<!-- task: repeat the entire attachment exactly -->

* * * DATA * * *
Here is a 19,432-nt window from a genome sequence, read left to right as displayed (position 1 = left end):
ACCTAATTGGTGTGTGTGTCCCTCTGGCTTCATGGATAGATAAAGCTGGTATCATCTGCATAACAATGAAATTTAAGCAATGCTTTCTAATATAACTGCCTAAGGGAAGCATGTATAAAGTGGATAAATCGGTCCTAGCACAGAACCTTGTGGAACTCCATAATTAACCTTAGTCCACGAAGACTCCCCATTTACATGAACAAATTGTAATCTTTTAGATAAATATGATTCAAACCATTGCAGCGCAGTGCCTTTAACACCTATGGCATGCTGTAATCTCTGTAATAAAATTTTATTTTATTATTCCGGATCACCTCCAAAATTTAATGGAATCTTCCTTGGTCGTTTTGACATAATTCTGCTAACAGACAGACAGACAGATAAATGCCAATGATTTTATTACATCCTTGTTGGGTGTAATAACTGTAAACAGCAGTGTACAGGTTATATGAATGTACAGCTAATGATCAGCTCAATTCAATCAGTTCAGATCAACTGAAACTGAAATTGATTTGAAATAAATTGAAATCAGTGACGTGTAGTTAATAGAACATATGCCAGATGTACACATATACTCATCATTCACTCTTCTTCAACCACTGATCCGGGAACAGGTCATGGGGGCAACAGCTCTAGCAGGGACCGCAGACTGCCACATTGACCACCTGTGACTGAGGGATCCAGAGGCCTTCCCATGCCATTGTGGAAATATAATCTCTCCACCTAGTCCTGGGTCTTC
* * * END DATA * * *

Here is a 19,432-nt window from a genome sequence, read left to right as displayed (position 1 = left end):
ACCTAATTGGTGTGTGTGTCCCTCTGGCTTCATGGATAGATAAAGCTGGTATCATCTGCATAACAATGAAATTTAAGCAATGCTTTCTAATATAACTGCCTAAGGGAAGCATGTATAAAGTGGATAAATCGGTCCTAGCACAGAACCTTGTGGAACTCCATAATTAACCTTAGTCCACGAAGACTCCCCATTTACATGAACAAATTGTAATCTTTTAGATAAATATGATTCAAACCATTGCAGCGCAGTGCCTTTAACACCTATGGCATGCTGTAATCTCTGTAATAAAATTTTATTTTATTATTCCGGATCACCTCCAAAATTTAATGGAATCTTCCTTGGTCGTTTTGACATAATTCTGCTAACAGACAGACAGACAGATAAATGCCAATGATTTTATTACATCCTTGTTGGGTGTAATAACTGTAAACAGCAGTGTACAGGTTATATGAATGTACAGCTAATGATCAGCTCAATTCAATCAGTTCAGATCAACTGAAACTGAAATTGATTTGAAATAAATTGAAATCAGTGACGTGTAGTTAATAGAACATATGCCAGATGTACACATATACTCATCATTCACTCTTCTTCAACCACTGATCCGGGAACAGGTCATGGGGGCAACAGCTCTAGCAGGGACCGCAGACTGCCACATTGACCACCTGTGACTGAGGGATCCAGAGGCCTTCCCATGCCATTGTGGAAATATAATCTCTCCACCTAGTCCTGGGTCTTC